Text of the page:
Giovanni Ricci explores the obsession for "Turks" (that is, Muslims, Arabs, Moors) which has afflicted Europe for centuries. The author recounts a series of episodes that occurred in Ferrara from the 15th to the 18th century. How visible, in both real and fantastic terms, were the Muslims in a normal city, a backwater that - unlike Venice - had no direct experience with them? Preferring the standpoint of a common Christian periphery to that of a major capital, the book illustrates real aspects of the history of a relationship between cultures, and also pays a visit to Constantinople, Hungary, Vienna, Albania, Morea, Candia, Tunis, Algiers, and Tripoli. Ephemeral evidence reveals obscure life histories within a surprising web of exchanges: Moorish servants, female slaves kept as concubines by Christian inhabitants of Ferrara, Christians enslaved by Turks, emancipation ceremonies and rites, news about battles and prisoner transits, gruesome trophies and exotic souvenirs, a continual coming and going of ambassadors and poor devils, hearsay and scares. All these elements come together to form an intense, tormented portrait of hate, fear, curiosity, attraction and grudging admiration. This difficult and contradictory relationship between the West and Islam continues up to the present day.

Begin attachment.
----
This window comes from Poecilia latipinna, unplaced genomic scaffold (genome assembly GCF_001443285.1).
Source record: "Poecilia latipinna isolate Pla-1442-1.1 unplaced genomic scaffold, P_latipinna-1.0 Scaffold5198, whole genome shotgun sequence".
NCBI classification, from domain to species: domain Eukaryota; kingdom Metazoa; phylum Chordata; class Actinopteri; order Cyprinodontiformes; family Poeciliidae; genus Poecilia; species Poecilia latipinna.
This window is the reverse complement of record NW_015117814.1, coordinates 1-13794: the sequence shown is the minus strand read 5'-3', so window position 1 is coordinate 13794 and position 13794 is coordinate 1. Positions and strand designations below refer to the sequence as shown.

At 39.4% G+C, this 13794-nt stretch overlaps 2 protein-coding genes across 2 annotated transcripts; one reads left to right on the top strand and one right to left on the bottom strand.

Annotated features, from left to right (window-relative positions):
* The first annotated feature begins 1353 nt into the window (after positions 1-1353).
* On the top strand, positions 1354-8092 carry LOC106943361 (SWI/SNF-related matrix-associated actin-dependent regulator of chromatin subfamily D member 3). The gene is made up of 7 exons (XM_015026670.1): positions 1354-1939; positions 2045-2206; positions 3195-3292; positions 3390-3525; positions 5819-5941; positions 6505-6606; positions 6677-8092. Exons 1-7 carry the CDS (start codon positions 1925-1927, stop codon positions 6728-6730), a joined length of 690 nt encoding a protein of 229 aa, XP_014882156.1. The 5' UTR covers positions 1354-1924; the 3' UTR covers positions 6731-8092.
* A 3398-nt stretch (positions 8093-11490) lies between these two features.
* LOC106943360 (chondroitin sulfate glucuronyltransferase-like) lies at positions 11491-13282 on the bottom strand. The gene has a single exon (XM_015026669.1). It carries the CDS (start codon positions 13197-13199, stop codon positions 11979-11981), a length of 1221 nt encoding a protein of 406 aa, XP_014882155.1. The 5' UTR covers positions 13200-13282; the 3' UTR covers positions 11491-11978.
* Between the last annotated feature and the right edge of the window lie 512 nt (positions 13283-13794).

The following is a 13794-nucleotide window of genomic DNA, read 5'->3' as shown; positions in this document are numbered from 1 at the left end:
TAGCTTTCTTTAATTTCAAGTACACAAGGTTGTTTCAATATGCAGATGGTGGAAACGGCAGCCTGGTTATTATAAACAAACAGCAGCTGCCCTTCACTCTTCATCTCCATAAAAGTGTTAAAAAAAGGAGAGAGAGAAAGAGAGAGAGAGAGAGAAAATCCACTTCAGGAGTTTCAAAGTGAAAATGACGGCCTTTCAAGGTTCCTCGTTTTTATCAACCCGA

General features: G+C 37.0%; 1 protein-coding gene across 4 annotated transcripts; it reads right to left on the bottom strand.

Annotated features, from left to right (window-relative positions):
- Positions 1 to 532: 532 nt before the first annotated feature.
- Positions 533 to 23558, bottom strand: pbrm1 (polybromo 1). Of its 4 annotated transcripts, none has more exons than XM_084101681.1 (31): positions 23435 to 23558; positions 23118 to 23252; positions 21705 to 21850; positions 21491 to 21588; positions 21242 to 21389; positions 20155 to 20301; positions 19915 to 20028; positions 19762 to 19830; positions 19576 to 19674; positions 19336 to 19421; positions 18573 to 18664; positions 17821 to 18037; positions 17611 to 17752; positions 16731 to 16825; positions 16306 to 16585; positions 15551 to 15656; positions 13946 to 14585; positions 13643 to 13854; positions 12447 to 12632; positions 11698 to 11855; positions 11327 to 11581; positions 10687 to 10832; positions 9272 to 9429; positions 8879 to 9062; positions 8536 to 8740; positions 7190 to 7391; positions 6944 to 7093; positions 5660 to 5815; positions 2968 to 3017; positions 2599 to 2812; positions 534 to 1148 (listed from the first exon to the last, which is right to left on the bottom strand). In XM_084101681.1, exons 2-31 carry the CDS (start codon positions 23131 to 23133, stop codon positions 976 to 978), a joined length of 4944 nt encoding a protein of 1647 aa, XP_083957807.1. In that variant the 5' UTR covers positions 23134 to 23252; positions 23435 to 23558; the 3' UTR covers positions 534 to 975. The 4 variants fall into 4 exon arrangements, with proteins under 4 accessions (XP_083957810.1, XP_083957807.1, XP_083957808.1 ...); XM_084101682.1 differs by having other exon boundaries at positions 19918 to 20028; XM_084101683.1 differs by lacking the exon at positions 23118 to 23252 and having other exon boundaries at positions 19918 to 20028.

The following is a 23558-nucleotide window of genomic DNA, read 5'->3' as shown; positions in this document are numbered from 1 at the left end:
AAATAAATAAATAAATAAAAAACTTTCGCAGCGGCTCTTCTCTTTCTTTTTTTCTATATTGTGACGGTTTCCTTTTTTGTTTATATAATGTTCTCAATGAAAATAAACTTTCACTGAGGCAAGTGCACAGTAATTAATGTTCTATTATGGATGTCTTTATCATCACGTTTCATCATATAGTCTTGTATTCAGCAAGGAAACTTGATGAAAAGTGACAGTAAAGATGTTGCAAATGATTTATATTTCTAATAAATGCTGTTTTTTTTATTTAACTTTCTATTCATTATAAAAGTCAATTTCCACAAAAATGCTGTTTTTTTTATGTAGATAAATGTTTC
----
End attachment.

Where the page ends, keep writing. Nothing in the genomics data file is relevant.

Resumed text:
Giovanni Ricci teaches Modern History in the Faculty of Letters at the University of Ferrara.